Most working journalists have had a tough time writing about Donald Trump. The venerable objectivity tradition – on the one hand, on the other hand – requires a show of “balance,” but those standards clearly don’t work when one of the candidates is dangerously unbalanced.
In the bygone days, the press simply reported what a candidate said. But that doesn’t work in 2016, when one of the candidates – a pathological liar the likes of which we’ve never seen in presidential politics – is totally untethered from factual reality.
Trump took full advantage of the old traditions during the primaries. The cable networks, in particular, put his rallies on live TV and let him rant. He received $2 billion worth of “free media” coverage, and he came to believe that the gravy train would never end. He said not long ago that he didn’t need to run campaign ads on TV (he doesn’t have the money for ads), because he’d simply keep reaping the benefits of “free media.”
Well, guess what. The gravy train is over. Now he’s getting fact-checked in real time.
CNN, to its credit yesterday, gave Trump the free media treatment he deserves. After he doubled down on his latest lie – that President Obama “founded ISIS” – the network put him on screen with this text at the bottom: “Trump calls Obama founder of ISIS (He’s not).”
Also yesterday, the Associated Press – which traditionally has been the high church of “balanced” objectivity – put this headline on its story: “Trump refuses to back away from false claim Obama found Islamic State.” Perhaps that wording doesn’t strike you as amazing, but it is.
In the BT era (Before Trump), the wire service would’ve just written a headline about a “claim,” and the story would’ve quoted a few experts calling it false. Not this time. With Trump lying at every turn, the AP clearly understands that the old paradigm isn’t enough anymore.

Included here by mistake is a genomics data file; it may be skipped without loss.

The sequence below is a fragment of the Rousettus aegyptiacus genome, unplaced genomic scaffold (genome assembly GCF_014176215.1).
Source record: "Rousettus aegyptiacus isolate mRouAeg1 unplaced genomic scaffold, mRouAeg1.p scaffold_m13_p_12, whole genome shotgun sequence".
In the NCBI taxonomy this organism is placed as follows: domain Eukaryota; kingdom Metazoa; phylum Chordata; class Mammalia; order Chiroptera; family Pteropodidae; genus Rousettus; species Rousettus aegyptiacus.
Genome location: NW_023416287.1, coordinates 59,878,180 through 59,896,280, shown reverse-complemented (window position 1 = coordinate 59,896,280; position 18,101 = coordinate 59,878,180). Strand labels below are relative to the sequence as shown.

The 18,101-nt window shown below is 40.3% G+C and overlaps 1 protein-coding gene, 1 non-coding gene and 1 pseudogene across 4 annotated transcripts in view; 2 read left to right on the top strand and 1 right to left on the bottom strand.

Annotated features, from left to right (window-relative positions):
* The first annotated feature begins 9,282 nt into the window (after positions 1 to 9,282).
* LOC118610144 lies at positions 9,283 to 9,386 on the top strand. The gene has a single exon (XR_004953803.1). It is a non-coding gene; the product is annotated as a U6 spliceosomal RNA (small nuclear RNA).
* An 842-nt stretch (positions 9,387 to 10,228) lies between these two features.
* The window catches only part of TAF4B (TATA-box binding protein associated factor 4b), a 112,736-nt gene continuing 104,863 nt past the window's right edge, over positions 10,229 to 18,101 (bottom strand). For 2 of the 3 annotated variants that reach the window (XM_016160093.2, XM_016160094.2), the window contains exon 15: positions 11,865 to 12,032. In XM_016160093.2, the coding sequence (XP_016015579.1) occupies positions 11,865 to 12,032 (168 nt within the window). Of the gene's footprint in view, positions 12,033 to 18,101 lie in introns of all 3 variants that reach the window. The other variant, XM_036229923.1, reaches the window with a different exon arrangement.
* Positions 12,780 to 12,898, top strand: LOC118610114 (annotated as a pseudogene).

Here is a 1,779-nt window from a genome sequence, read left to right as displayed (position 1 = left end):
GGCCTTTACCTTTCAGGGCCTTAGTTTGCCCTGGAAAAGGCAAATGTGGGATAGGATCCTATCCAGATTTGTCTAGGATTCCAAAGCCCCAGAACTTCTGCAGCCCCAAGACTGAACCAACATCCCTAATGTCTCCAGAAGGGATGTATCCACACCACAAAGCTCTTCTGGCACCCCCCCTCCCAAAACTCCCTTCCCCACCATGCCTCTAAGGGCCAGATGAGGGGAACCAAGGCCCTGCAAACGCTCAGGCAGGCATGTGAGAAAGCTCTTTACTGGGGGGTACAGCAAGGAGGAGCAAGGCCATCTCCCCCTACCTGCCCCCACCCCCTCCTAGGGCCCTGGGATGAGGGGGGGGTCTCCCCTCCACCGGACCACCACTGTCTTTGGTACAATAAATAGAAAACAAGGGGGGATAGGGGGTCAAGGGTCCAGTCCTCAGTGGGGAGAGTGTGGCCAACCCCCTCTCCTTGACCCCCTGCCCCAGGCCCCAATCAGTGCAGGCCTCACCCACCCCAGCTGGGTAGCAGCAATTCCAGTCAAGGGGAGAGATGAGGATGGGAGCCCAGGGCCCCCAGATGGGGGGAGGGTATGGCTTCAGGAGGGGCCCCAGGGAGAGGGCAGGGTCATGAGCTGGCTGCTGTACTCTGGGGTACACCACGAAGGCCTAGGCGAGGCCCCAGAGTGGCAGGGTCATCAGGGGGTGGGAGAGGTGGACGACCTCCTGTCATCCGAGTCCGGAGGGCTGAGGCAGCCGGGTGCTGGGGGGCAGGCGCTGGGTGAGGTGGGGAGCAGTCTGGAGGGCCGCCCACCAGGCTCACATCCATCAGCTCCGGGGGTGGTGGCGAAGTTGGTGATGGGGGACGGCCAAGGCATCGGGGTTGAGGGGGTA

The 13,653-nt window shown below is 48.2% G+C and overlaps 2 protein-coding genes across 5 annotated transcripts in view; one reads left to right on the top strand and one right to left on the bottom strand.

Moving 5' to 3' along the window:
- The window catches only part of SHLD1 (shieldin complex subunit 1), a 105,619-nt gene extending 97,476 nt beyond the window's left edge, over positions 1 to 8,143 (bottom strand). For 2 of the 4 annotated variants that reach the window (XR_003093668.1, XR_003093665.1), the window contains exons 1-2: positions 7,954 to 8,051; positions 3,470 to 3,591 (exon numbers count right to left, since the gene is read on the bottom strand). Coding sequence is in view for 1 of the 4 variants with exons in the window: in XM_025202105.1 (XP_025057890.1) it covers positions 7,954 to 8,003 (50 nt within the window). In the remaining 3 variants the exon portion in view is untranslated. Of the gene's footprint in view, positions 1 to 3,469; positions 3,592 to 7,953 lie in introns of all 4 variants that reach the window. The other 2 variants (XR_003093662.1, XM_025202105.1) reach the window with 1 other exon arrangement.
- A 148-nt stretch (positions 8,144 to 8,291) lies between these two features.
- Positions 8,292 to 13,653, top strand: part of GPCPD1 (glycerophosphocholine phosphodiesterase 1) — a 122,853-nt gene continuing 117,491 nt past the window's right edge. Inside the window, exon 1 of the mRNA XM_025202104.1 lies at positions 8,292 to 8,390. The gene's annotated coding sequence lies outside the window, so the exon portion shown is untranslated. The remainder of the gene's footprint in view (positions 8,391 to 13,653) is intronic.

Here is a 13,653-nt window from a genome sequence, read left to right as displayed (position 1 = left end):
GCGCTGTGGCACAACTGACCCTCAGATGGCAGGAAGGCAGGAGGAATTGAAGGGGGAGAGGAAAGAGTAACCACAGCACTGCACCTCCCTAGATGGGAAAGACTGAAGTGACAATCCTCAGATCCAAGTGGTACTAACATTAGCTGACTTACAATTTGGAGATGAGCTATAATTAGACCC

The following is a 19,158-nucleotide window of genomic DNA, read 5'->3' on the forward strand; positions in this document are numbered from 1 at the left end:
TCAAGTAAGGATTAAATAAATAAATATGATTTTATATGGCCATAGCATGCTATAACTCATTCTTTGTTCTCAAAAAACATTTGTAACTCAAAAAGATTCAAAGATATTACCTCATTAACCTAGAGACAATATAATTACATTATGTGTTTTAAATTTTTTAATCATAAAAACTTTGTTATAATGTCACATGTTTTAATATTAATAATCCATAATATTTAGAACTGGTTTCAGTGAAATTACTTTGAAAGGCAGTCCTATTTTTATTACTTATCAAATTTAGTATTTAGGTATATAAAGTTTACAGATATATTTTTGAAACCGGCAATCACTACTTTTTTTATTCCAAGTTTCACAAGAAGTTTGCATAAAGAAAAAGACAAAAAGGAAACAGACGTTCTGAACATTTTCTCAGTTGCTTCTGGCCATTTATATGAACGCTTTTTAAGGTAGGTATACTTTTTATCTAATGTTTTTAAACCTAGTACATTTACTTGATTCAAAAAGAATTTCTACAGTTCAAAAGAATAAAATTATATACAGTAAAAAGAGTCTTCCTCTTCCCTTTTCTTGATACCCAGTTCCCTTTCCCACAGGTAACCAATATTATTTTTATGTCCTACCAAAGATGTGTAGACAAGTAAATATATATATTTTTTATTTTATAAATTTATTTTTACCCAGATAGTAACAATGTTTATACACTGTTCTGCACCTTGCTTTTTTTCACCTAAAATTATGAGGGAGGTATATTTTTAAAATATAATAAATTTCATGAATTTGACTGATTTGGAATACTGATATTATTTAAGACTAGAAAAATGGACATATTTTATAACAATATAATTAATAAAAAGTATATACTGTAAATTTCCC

It never was, actually. Joe McCarthy, the ’50s right-wing demagogue whose inaccurate red-baiting wrecked careers and drove people to suicide, was abetted by “objective” journalists who believed that their job was simply to quote a politician’s words. It didn’t matter whether the words were true. So when he said there were 60 or 100 or 200 commies in the State Department or Hollywood or the Army, it was just “news.” He was covered by the Washington press corps much the way that Trump, his rhetorical heir, was covered by “free media” during the primaries.
But today’s journalists are increasingly willing to second-guess the old objectivity standard. What spurred the AP and CNN to action yesterday was an urge to honor factual reality: ISIS was founded by a zealot named Abu Musab al-Zarqarwi in 2004. His goal was to draw anti-western insurgents into Iraq, to fight the Americans who had invaded Iraq. In other words, ISIS is a byproduct of the disaster wrought in Iraq by Bush-Cheney. And when ISIS was founded in 2004, Barack Obama was a state senator in Springfield, Illinois.
That’s way too much info to put at the bottom of a TV screen, but CNN’s real-time chyron got the gist of it yesterday. In addition to “Trump calls Obama founder of ISIS (He’s not),” the network posted, “Fact-check: al-Baghdadi founded ISIS.”
Actually, this wasn’t the first time CNN has done this laudable service. You may recall that, earlier this year, Trump called for the spread of nuclear weapons in Asia, stating that Japan should join the club. Then, in June, he insisted that he’d never said what he’d clearly said. CNN broadcasted Trump’s denial, but at the bottom of the screen it posted, “Trump: I never said Japan should have nukes (He did).”
We’ll need this kind of coverage in the next 88 days, as Trump becomes ever more desperate. Fact-checking in “straight” stories, the way AP did it yesterday, will surely tick off the Trumpkins, but so what. The first priority is to ferret out the truth, not to please the guzzlers of Kool Aid.
There’s no way to “balance” a race that pits a sane and seasoned (albeit flawed) candidate against a lying sociopath who is the sum total of his flaws. The job of journalists is not to create false equivalence. The job is to honor empirical fact, to guard it faithfully from demagogic assault. This year in particular, it’s a noble calling.